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A Reminder of the Critical Issue of Notice and Timing in Claims-Made Cyber and Tech E&O Policies

Cyber Law and Data Protection Alert | April 7, 2020
By: Joshua A. Mooney, Timothy A. Carroll and Andrew G. Lipton

The recent decision in Illinois federal court in Hartford Fire Insurance Company v. iNetworks Services, LLC, 2020 U.S. Dist. LEXIS 53473 (N.D. Ill. Mar. 27, 2020), serves as an important reminder on the role of timely notice under a claims-made policy, especially in the context of cybersecurity and tech E&O claims, where the determination of the timing of an insured’s knowledge of an underlying claim can be critical.

iNetworks Group and its affiliate iNetworks Services (iNetworks) are a managed service provider (MSP) which store data for its clients. In April 2016, iNetworks’ servers containing the data of one of its clients, San Jose Group Company (San Jose), became infected by malware that destroyed San Jose’s data. Id. at *3-4. The parties exchanged emails about the server compromise, its causes, the impact it had on San Jose’s business, and potential settlement offers between April 2016 and August 2016.

In January 2018, San Jose commenced litigation against iNetworks Group. However, iNetworks Group did not inform their insurer, Hartford, or tender the action under its Technology Liability Policy until July 15, 2018 – six months later. In December 2018, San Jose added iNetworks Services as a defendant. Ultimately, the underlying trial court entered a default judgment against the iNetworks defendants for $10.5 million. The insurer successfully intervened and vacated the default, and the lawsuit was dismissed. The case is currently pending before an Illinois appellate court. Id. at *4. Hartford thereafter commenced coverage litigation against iNetworks and San Jose, seeking a declaration that it had no duty to defend or indemnify the iNetworks defendants under the Technology Policy.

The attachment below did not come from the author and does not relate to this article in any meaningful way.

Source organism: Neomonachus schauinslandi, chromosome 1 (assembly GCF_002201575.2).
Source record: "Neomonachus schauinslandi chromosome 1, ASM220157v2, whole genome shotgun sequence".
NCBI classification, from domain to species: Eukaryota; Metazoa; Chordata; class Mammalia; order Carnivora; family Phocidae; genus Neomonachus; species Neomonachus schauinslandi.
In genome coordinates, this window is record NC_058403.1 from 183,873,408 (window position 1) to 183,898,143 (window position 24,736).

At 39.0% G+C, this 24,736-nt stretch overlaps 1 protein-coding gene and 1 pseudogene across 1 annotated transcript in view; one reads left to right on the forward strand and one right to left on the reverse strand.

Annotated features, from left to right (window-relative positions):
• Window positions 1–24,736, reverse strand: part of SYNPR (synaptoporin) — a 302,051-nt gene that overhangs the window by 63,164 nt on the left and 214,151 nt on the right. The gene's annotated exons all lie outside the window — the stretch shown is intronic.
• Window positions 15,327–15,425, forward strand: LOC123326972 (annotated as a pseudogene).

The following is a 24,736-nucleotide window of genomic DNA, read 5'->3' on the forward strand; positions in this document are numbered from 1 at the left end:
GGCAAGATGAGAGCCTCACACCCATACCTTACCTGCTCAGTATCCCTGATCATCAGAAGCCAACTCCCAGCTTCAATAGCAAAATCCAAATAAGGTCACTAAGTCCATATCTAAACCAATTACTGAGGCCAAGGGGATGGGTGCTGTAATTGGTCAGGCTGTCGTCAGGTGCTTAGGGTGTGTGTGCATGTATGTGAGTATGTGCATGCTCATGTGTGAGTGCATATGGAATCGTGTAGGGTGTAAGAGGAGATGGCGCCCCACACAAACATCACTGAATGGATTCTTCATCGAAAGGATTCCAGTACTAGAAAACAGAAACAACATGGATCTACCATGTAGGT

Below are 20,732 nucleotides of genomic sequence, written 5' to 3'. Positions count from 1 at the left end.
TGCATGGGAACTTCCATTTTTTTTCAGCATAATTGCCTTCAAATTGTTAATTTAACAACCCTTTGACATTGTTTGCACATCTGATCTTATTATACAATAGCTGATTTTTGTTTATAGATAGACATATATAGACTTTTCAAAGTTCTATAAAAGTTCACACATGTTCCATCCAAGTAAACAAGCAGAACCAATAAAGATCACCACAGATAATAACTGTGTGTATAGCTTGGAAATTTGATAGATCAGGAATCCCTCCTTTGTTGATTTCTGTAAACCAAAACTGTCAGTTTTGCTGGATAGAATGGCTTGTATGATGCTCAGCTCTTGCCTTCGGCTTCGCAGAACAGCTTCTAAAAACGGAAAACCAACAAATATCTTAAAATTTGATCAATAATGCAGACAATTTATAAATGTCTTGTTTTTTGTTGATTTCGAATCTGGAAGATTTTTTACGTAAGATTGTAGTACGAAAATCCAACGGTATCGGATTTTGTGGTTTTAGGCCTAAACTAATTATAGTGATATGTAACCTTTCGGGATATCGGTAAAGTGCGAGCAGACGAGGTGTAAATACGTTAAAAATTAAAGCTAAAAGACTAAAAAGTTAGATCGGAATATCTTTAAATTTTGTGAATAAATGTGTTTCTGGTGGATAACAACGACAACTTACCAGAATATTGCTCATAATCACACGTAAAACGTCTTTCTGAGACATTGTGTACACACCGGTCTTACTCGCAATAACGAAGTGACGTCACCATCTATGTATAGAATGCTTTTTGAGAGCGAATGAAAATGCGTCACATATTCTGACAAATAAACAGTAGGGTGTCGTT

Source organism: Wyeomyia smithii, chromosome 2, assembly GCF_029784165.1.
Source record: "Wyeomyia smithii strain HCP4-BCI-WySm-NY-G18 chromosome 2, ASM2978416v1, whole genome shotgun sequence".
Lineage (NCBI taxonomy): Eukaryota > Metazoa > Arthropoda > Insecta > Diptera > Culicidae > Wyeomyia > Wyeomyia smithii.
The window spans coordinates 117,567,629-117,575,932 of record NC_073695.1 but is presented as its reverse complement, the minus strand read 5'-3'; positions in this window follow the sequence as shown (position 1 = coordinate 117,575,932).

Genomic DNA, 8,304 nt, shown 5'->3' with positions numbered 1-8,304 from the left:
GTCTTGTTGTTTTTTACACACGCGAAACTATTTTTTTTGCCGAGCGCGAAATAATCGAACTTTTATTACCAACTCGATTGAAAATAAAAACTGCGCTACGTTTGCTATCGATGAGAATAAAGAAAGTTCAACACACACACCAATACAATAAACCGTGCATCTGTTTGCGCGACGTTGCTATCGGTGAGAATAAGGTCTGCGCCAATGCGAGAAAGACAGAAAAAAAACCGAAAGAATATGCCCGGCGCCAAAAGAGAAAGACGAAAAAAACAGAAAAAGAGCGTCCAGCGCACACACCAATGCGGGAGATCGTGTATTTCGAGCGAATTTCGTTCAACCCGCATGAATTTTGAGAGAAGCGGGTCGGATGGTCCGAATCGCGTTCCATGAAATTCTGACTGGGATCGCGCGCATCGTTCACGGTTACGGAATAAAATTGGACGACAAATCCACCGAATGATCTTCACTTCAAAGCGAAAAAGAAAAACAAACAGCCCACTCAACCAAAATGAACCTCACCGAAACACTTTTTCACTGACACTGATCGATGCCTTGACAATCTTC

Hartford issued to iNetworks Services a Technology Liability Policy (Technology Policy) for the period of January 27, 2016 – January 27, 2017. The Technology Policy includes a reporting requirement, which states in relevant part:

This is a claims first made policy... Your policy applies only to claims when:

the glitch occurs on or after the Retroactive Date and before the end of the policy period, and

the claim is first made against any of you during the policy period and you use your best efforts to report such claim to us in writing as soon as practicable in accordance with the terms of this policy.

Id. at *4-5. The policy defined “glitch” to include a “negligent act, error, or omission,” or the “[f]ailure of your technology services to perform the function or serve the purpose intended.” Id. at *6. It also defined the term as an “[u]nauthorized access to, unauthorized use of, repudiation of access to, tampering with or introduction of malicious code into: firmware, data, software, systems or networks.” Id.